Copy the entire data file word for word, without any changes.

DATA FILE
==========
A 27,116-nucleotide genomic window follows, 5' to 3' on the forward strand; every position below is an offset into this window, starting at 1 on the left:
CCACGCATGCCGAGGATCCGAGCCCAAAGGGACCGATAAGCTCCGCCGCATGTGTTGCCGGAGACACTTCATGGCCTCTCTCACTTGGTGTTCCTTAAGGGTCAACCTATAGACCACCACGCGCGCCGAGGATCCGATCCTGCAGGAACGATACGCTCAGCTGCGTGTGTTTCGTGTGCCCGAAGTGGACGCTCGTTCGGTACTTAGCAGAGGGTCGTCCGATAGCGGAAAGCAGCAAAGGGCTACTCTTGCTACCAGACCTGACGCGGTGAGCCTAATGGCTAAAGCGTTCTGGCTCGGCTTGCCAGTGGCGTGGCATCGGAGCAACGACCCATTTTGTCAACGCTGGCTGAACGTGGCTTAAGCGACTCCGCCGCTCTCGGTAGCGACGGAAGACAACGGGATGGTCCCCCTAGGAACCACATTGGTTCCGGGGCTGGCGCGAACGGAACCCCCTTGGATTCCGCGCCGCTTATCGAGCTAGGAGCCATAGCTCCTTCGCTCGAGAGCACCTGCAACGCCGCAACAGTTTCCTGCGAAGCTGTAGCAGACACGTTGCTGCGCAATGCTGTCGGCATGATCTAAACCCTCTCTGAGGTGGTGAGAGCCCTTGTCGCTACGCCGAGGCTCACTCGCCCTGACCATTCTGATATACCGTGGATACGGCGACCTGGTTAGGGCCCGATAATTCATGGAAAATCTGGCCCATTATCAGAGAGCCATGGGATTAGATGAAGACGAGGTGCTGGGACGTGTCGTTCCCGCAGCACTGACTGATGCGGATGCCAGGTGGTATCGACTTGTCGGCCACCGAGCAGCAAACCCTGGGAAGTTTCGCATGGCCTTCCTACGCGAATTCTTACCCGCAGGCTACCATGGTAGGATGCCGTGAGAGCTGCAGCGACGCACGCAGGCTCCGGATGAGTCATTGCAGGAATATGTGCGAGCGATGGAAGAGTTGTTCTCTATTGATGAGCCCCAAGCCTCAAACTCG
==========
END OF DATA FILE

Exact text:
A 27,116-nucleotide genomic window follows, 5' to 3' on the forward strand; every position below is an offset into this window, starting at 1 on the left:
CCACGCATGCCGAGGATCCGAGCCCAAAGGGACCGATAAGCTCCGCCGCATGTGTTGCCGGAGACACTTCATGGCCTCTCTCACTTGGTGTTCCTTAAGGGTCAACCTATAGACCACCACGCGCGCCGAGGATCCGATCCTGCAGGAACGATACGCTCAGCTGCGTGTGTTTCGTGTGCCCGAAGTGGACGCTCGTTCGGTACTTAGCAGAGGGTCGTCCGATAGCGGAAAGCAGCAAAGGGCTACTCTTGCTACCAGACCTGACGCGGTGAGCCTAATGGCTAAAGCGTTCTGGCTCGGCTTGCCAGTGGCGTGGCATCGGAGCAACGACCCATTTTGTCAACGCTGGCTGAACGTGGCTTAAGCGACTCCGCCGCTCTCGGTAGCGACGGAAGACAACGGGATGGTCCCCCTAGGAACCACATTGGTTCCGGGGCTGGCGCGAACGGAACCCCCTTGGATTCCGCGCCGCTTATCGAGCTAGGAGCCATAGCTCCTTCGCTCGAGAGCACCTGCAACGCCGCAACAGTTTCCTGCGAAGCTGTAGCAGACACGTTGCTGCGCAATGCTGTCGGCATGATCTAAACCCTCTCTGAGGTGGTGAGAGCCCTTGTCGCTACGCCGAGGCTCACTCGCCCTGACCATTCTGATATACCGTGGATACGGCGACCTGGTTAGGGCCCGATAATTCATGGAAAATCTGGCCCATTATCAGAGAGCCATGGGATTAGATGAAGACGAGGTGCTGGGACGTGTCGTTCCCGCAGCACTGACTGATGCGGATGCCAGGTGGTATCGACTTGTCGGCCACCGAGCAGCAAACCCTGGGAAGTTTCGCATGGCCTTCCTACGCGAATTCTTACCCGCAGGCTACCATGGTAGGATGCCGTGAGAGCTGCAGCGACGCACGCAGGCTCCGGATGAGTCATTGCAGGAATATGTGCGAGCGATGGAAGAGTTGTTCTCTATTGATGAGCCCCAAGCCTCAAACTCG